Monday, 12 May 2014

C100 / Samurai Ninja / Media Composer 7 / Twixtor / resolve 10 Lite workflow

The following workflow describes the way I have been doing things. There may be more efficient ways to do them and please let me know if you have any suggestions.

Rhys Duncan C100 Steadicam Location shoot

The series I am currently working on is shot on a C100 recording internally and externally to a Samurai Ninja to DNxHD 120 MXF files, a Canon 5D mk2 and a GoPro mounted on a Phantom quad-copter.

The Samurai Ninja records to SSD, the rushes are then copied to an external hard drive for archives. In Media Composer the rushes are AMA linked then consolidated to an internal media drive. The 5D and GoPro rushes are AMA linked and transcoded to DNxHD 120 MXF files.

Media Composer 7 added the ability to consolidate/transcode in the background so this process doesn't hold up the editing process.

The Avid Media Files folders and project files are then manually backed up onto external drives using SyncToy 2. I currently have 11TB of internal media storage capacity.  The external backups are taken off-site with me every day (which makes cycling to work extra joyful!)

In this series the slo-mo effect is used a lot. In the last ep almost half of the 26 mins was slo-mo'd footage. For this I have used the twixtor plugin. I have found that it works well to varying degrees depending on the shots you are affecting.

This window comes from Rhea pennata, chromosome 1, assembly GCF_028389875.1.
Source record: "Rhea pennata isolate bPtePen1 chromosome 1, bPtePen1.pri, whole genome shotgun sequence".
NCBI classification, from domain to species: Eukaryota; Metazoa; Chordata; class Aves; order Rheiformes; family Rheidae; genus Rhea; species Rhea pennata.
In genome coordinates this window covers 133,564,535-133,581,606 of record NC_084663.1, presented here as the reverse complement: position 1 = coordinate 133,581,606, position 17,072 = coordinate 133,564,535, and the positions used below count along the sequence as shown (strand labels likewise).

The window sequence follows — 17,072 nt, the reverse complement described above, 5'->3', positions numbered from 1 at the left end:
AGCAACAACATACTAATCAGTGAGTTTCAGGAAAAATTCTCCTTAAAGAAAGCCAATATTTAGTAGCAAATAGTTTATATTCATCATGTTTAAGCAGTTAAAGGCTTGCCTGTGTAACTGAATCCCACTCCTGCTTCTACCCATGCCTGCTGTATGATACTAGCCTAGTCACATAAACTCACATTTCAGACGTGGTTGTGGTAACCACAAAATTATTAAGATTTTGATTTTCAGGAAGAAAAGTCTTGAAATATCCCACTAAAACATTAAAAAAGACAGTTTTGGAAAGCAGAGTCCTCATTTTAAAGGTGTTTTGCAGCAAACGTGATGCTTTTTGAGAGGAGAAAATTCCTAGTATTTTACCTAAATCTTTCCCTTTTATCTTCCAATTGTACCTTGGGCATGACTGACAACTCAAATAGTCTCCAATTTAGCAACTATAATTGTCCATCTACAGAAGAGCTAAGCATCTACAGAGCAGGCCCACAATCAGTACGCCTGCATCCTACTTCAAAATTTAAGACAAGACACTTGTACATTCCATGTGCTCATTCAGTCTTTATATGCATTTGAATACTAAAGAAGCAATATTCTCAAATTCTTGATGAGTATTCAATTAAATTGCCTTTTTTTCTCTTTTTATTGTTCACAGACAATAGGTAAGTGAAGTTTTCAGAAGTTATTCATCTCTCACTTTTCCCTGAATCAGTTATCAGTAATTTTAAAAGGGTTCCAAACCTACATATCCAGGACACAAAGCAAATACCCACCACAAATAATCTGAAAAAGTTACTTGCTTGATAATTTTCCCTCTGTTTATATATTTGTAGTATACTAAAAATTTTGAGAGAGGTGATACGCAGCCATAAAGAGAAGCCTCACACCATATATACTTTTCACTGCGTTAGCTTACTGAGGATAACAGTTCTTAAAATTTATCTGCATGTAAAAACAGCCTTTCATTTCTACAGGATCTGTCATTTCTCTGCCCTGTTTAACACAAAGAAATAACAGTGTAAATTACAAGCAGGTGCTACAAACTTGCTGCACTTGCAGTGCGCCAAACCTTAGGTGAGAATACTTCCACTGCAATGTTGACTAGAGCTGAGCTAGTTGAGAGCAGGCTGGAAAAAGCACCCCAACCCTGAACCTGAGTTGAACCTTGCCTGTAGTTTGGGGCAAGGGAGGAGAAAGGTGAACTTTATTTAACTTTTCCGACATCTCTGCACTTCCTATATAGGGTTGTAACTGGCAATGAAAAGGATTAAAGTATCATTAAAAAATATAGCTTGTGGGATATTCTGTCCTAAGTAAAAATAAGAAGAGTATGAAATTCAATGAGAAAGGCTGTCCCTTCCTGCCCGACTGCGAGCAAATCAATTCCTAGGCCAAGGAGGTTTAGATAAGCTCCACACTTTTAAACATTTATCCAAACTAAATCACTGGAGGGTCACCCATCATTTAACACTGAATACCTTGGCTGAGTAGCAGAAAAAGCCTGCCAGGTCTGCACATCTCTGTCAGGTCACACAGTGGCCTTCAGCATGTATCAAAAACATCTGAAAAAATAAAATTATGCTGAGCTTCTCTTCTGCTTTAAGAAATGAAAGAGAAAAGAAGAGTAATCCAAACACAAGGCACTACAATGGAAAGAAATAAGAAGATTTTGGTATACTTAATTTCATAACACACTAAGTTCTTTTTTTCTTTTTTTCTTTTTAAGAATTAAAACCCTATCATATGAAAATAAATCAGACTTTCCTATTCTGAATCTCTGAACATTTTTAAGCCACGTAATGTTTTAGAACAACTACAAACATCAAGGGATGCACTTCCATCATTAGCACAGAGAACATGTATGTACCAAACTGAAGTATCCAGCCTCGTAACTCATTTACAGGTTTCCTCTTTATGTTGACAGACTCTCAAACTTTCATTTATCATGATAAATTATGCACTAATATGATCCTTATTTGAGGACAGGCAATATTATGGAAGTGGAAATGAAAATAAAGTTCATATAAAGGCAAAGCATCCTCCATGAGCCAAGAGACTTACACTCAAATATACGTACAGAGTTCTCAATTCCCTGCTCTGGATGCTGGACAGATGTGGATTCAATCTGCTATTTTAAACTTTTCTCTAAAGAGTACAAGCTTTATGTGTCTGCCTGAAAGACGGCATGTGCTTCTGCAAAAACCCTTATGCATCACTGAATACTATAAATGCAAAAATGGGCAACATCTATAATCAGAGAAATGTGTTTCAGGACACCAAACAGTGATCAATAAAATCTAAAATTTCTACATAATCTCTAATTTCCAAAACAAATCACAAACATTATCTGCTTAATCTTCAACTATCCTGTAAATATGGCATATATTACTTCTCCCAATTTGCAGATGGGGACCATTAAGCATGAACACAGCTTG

Once the edit is complete an embedded AAF and QuickTime movie is sent to soundmix and I begin colour grading in Resolve. The unaffected footage can be exported/imported as an AAF. Twixtor'd footage and video mixtdowns need to be exported as a movie. I create a separate sequence for the twitor'd footage making sure any transitions are included in the length of each clip as there are no handles, remove gaps, and export (same as source) a movie. I export the rest of the sequence as an AAF linking video media only.

In Resolve I import the AAF. I have to do this twice to account for the two media drives. Upon the second import the AAF relinks to media from both drives. This seems to take much longer than it should and I have often wondered if I am missing something that could make this step faster. After grading I render the clips into a new Avid Media Files folder.  In MC I import the new AAF. This final step has not been without its problems in the past and I find that if I simplify the original sequence to only the clips I want to grade (no titles graphics etc) I get better results.

The slo-mos need to be added to the media pool and placed into a new timeline and edits inserted to separate the clips. Once graded I render the clips as single clips as DNxHD 120 MXF files to a folder. Then fast-import the files into MC and place them back into the sequence. To fast-import select the 'use the source file's resolution' option.

It's a bit fiddly but it will do for now.